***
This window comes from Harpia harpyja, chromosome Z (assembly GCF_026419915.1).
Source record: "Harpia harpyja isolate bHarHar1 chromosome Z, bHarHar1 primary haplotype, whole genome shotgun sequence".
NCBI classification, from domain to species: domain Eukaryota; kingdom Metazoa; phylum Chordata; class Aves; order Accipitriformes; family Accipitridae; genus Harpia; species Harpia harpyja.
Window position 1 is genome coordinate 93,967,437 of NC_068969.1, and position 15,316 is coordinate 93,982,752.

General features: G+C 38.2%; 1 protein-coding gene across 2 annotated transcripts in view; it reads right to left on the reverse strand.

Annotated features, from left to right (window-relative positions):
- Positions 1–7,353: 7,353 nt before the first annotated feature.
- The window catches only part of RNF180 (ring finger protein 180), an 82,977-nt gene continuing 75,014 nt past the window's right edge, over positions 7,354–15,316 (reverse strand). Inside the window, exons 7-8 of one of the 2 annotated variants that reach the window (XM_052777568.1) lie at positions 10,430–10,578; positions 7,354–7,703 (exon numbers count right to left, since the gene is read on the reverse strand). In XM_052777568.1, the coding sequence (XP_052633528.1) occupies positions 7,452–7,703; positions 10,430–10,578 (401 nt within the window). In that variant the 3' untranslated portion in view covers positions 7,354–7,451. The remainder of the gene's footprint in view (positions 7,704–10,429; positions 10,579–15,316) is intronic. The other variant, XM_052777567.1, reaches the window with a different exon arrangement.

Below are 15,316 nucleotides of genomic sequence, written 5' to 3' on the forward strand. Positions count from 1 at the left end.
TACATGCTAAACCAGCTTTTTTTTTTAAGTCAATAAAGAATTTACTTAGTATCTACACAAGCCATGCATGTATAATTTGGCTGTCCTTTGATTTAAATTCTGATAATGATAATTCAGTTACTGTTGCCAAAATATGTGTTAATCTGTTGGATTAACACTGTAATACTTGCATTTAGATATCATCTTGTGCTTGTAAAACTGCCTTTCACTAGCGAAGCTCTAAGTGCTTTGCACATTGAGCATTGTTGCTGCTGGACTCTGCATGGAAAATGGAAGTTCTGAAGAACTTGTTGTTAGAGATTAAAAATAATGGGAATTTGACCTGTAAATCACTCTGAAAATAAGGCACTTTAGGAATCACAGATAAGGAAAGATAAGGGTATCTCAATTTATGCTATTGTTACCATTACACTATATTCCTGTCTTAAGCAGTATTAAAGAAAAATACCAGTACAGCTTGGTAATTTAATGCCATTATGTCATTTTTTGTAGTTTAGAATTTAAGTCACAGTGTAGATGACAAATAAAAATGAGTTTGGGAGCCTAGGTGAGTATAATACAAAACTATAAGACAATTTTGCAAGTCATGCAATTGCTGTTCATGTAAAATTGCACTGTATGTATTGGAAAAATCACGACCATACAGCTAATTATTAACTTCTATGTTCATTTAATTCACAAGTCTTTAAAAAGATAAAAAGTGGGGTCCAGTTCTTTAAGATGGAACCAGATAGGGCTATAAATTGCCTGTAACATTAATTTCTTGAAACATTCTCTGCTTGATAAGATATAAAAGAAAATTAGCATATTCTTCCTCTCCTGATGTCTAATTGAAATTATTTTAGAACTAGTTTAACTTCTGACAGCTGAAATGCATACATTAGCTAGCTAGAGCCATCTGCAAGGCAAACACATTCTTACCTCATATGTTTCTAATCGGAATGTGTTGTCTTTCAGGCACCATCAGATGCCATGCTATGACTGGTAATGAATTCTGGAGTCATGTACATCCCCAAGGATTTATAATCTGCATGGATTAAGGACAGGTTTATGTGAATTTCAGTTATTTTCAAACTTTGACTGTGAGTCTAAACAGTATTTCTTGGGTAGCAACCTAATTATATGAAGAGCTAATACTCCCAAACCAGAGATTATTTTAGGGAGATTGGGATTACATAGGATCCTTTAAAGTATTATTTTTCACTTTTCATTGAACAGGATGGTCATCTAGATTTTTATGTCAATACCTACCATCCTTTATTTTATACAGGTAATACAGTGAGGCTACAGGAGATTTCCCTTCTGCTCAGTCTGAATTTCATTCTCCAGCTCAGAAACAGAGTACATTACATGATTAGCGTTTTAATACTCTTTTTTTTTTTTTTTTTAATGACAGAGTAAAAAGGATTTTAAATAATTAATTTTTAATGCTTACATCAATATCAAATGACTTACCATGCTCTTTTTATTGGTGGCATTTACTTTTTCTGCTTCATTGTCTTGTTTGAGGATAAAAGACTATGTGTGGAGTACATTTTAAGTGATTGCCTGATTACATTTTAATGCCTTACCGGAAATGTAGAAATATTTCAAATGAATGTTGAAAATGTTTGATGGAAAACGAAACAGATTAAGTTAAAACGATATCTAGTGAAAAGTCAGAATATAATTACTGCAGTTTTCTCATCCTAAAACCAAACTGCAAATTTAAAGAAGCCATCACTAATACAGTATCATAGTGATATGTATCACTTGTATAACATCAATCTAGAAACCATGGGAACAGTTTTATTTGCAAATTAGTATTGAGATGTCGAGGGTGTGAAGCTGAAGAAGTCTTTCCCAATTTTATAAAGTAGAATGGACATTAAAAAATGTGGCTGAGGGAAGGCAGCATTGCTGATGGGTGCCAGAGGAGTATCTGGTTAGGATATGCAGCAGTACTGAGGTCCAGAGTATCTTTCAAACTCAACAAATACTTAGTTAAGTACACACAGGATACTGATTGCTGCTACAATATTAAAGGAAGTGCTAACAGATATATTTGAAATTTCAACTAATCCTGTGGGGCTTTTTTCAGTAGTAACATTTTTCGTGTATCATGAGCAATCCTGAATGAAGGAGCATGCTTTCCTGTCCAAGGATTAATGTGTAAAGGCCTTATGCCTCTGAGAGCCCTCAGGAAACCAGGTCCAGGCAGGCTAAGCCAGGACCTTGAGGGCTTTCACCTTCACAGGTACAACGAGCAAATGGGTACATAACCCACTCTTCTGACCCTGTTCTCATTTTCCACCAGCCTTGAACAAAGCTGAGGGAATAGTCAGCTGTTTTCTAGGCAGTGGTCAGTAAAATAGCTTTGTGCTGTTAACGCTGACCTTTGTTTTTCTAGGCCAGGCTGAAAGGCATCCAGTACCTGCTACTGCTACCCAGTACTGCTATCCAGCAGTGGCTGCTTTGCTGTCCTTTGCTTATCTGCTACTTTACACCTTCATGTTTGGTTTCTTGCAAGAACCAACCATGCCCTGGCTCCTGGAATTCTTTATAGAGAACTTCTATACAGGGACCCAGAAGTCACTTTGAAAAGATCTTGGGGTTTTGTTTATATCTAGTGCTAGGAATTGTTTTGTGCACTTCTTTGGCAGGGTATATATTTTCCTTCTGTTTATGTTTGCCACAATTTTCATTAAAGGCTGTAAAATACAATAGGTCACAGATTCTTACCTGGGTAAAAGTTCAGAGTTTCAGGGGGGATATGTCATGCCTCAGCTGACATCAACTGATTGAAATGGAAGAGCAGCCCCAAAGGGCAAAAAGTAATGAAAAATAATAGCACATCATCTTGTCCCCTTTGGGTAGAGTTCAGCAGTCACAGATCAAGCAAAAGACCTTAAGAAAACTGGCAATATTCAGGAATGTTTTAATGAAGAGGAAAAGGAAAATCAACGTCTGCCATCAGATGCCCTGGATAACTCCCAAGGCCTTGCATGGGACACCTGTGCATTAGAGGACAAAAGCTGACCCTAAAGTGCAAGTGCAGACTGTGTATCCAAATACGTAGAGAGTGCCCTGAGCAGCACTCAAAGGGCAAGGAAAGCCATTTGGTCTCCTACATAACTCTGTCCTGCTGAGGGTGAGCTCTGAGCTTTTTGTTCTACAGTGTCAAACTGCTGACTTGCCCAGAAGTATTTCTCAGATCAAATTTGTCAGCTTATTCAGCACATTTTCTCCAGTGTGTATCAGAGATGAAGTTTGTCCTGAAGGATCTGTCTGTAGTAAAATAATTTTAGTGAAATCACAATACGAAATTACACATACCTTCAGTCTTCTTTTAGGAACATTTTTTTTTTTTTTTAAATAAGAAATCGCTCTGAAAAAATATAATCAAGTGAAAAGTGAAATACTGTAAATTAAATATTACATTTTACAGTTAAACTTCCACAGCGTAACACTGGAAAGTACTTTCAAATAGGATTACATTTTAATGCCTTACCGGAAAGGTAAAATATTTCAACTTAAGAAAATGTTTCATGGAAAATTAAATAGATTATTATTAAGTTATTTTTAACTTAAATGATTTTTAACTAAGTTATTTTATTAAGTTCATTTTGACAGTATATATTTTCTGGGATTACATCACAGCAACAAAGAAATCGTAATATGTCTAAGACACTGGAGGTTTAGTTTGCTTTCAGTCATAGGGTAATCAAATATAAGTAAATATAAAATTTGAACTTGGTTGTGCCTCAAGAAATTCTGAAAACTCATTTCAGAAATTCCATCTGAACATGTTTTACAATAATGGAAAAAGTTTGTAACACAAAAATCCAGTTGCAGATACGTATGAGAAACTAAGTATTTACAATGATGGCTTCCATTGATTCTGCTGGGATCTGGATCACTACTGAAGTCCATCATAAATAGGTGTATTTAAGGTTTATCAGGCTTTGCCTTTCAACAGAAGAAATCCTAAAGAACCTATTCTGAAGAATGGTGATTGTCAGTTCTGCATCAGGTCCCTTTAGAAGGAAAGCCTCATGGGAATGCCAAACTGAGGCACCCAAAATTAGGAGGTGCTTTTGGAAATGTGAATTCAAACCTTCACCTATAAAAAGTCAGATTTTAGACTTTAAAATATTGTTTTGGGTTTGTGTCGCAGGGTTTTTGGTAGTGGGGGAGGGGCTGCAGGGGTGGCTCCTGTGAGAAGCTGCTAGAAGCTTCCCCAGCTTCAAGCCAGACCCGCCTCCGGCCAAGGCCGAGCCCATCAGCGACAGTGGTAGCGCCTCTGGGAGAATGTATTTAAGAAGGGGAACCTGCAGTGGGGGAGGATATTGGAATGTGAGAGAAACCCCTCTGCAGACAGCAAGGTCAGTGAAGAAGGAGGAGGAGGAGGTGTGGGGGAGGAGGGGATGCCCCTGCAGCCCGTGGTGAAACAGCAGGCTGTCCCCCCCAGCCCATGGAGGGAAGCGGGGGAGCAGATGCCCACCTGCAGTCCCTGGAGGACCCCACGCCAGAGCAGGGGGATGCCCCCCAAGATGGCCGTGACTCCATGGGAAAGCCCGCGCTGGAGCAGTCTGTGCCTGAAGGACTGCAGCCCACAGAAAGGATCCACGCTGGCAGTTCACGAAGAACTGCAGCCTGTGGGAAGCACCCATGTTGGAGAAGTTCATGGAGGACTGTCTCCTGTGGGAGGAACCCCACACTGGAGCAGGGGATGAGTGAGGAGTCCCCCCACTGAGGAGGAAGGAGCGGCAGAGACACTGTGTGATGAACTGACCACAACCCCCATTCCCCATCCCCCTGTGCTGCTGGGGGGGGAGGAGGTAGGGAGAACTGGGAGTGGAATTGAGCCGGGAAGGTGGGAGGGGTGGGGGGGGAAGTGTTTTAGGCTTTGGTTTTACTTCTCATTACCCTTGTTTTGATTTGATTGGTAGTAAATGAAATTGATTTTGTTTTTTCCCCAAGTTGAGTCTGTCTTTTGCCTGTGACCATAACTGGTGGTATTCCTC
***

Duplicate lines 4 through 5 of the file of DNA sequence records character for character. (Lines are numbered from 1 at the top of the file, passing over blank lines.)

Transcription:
Window position 1 is genome coordinate 93,967,437 of NC_068969.1, and position 15,316 is coordinate 93,982,752.

General features: G+C 38.2%; 1 protein-coding gene across 2 annotated transcripts in view; it reads right to left on the reverse strand.